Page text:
The embodiment of the ancient knowledge that underlies the dedication-to-perfection philosophy of Japan
How mastering these specific movement sequences known as katas provides a way to deepen one's martial arts practice spiritually
Explores the psychological and social importance of the katas in martial arts and Japanese society, including their role in seppuku (ritual suicide)
Includes many examples from the lives of famous masters, from the legendary samurai Miyamoto Musashi to 20th-century poet Yukio Mishima
An essential part of the martial arts of Japan, such as sumo and karate, the katas are specific sequences of movement that originated during Sakoku, Japan's period of closure to the outside world from 1633 until 1853. The dedication-to-perfection philosophy of the katas, ubiquitous in Japanese society, is vital to understanding the spiritual aspects of their martial arts as well as other traditional Japanese arts, such as flower arranging, chado (tea ceremonies), and kabuki theater.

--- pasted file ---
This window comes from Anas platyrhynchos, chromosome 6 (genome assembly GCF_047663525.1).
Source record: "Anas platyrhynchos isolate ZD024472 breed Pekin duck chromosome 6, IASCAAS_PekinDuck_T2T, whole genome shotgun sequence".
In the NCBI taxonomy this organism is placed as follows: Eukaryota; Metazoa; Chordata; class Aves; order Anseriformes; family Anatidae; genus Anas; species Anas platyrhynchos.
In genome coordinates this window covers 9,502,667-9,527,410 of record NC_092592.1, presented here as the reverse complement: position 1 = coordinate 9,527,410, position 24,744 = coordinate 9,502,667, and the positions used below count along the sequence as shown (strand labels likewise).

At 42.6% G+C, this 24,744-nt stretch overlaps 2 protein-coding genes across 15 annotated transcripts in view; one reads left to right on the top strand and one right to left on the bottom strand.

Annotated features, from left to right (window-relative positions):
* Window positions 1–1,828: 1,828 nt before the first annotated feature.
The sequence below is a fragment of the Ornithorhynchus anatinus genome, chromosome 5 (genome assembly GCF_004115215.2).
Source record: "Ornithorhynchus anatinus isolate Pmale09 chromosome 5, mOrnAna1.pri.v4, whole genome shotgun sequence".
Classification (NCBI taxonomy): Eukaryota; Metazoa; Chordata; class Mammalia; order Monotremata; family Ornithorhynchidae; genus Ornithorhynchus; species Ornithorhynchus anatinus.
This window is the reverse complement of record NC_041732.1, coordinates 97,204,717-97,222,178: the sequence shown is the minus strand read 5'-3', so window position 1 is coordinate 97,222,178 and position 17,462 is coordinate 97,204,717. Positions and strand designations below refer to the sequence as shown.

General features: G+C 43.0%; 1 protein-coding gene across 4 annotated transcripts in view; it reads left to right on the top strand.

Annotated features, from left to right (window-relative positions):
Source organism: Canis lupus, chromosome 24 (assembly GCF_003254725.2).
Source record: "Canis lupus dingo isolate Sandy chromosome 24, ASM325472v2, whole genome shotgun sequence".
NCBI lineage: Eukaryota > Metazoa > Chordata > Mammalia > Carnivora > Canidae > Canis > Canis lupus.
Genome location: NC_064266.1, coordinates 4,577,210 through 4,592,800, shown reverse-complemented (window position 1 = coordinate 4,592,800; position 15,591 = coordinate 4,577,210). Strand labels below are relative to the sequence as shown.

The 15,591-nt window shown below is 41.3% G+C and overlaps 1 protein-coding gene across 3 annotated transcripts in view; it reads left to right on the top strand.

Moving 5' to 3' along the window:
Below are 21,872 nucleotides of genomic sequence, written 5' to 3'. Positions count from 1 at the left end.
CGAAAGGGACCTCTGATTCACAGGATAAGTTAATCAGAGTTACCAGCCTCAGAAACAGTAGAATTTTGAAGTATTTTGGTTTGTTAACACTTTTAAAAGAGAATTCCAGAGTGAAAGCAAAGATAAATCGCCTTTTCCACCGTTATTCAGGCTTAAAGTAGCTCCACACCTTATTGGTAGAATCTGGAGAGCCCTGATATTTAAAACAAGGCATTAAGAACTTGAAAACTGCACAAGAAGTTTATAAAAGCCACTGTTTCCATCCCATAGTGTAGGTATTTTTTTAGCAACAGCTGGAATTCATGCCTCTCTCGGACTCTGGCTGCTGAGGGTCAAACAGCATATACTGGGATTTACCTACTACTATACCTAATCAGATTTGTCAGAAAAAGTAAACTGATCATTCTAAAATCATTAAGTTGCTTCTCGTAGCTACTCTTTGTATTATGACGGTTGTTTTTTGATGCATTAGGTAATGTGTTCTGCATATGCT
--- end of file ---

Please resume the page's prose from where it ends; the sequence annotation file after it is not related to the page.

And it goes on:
With examples from the lives of famous masters, from legendary samurai Miyamoto Musashi to 20th-century poet Yukio Mishima, this book explores the psychological and social importance of the katas, including their role in seppuku (ritual suicide), the student-master relationship, and gyo (the point at which the practitioner breaks the mold of the kata and begins to embody it). Looking at their origins in the warrior class and how this pursuit of perfection is ultimately a way to accept the power of death, the author explains how performing the katas transmits ancient knowledge much deeper than just technical movements, providing a way to deepen one's martial arts practice spiritually.
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